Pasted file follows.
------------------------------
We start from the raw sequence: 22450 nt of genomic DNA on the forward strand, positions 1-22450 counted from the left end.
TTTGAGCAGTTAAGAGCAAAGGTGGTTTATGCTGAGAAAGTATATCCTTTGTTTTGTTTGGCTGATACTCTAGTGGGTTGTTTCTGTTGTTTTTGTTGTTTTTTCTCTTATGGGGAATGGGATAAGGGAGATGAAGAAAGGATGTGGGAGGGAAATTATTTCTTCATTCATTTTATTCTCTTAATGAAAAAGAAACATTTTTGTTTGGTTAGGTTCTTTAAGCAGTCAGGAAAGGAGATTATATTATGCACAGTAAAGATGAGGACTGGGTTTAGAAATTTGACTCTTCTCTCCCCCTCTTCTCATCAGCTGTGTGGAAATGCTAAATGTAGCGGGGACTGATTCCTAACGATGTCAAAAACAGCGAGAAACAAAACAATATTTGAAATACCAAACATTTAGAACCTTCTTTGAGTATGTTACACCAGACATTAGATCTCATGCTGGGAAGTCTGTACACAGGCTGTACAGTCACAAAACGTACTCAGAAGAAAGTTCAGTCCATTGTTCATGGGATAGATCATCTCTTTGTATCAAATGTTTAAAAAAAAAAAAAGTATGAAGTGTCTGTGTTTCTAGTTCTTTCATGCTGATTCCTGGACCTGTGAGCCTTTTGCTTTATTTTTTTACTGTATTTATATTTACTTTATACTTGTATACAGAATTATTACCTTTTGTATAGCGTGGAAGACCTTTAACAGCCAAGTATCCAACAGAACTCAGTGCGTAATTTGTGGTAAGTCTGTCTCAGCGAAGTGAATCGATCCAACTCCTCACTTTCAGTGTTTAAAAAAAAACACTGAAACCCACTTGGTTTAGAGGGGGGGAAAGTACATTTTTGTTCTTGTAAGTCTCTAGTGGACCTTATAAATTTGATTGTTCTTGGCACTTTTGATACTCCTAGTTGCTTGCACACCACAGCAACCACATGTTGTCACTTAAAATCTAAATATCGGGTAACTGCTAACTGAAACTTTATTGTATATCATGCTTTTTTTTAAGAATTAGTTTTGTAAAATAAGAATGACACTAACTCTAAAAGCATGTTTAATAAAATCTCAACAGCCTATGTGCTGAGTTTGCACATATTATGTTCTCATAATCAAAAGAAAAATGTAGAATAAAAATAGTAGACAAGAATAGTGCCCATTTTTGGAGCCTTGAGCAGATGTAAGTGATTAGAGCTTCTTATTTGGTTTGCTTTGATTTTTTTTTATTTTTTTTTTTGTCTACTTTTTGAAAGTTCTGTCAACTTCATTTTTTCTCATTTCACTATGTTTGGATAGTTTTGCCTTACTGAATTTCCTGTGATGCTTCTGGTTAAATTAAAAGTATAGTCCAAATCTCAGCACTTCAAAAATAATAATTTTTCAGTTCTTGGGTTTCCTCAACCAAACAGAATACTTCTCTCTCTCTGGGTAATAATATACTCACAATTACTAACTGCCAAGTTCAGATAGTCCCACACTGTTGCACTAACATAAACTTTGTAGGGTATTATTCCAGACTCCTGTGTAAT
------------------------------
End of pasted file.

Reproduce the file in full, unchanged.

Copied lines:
We start from the raw sequence: 22450 nt of genomic DNA on the forward strand, positions 1-22450 counted from the left end.
TTTGAGCAGTTAAGAGCAAAGGTGGTTTATGCTGAGAAAGTATATCCTTTGTTTTGTTTGGCTGATACTCTAGTGGGTTGTTTCTGTTGTTTTTGTTGTTTTTTCTCTTATGGGGAATGGGATAAGGGAGATGAAGAAAGGATGTGGGAGGGAAATTATTTCTTCATTCATTTTATTCTCTTAATGAAAAAGAAACATTTTTGTTTGGTTAGGTTCTTTAAGCAGTCAGGAAAGGAGATTATATTATGCACAGTAAAGATGAGGACTGGGTTTAGAAATTTGACTCTTCTCTCCCCCTCTTCTCATCAGCTGTGTGGAAATGCTAAATGTAGCGGGGACTGATTCCTAACGATGTCAAAAACAGCGAGAAACAAAACAATATTTGAAATACCAAACATTTAGAACCTTCTTTGAGTATGTTACACCAGACATTAGATCTCATGCTGGGAAGTCTGTACACAGGCTGTACAGTCACAAAACGTACTCAGAAGAAAGTTCAGTCCATTGTTCATGGGATAGATCATCTCTTTGTATCAAATGTTTAAAAAAAAAAAAAGTATGAAGTGTCTGTGTTTCTAGTTCTTTCATGCTGATTCCTGGACCTGTGAGCCTTTTGCTTTATTTTTTTACTGTATTTATATTTACTTTATACTTGTATACAGAATTATTACCTTTTGTATAGCGTGGAAGACCTTTAACAGCCAAGTATCCAACAGAACTCAGTGCGTAATTTGTGGTAAGTCTGTCTCAGCGAAGTGAATCGATCCAACTCCTCACTTTCAGTGTTTAAAAAAAAACACTGAAACCCACTTGGTTTAGAGGGGGGGAAAGTACATTTTTGTTCTTGTAAGTCTCTAGTGGACCTTATAAATTTGATTGTTCTTGGCACTTTTGATACTCCTAGTTGCTTGCACACCACAGCAACCACATGTTGTCACTTAAAATCTAAATATCGGGTAACTGCTAACTGAAACTTTATTGTATATCATGCTTTTTTTTAAGAATTAGTTTTGTAAAATAAGAATGACACTAACTCTAAAAGCATGTTTAATAAAATCTCAACAGCCTATGTGCTGAGTTTGCACATATTATGTTCTCATAATCAAAAGAAAAATGTAGAATAAAAATAGTAGACAAGAATAGTGCCCATTTTTGGAGCCTTGAGCAGATGTAAGTGATTAGAGCTTCTTATTTGGTTTGCTTTGATTTTTTTTTATTTTTTTTTTTGTCTACTTTTTGAAAGTTCTGTCAACTTCATTTTTTCTCATTTCACTATGTTTGGATAGTTTTGCCTTACTGAATTTCCTGTGATGCTTCTGGTTAAATTAAAAGTATAGTCCAAATCTCAGCACTTCAAAAATAATAATTTTTCAGTTCTTGGGTTTCCTCAACCAAACAGAATACTTCTCTCTCTCTGGGTAATAATATACTCACAATTACTAACTGCCAAGTTCAGATAGTCCCACACTGTTGCACTAACATAAACTTTGTAGGGTATTATTCCAGACTCCTGTGTAAT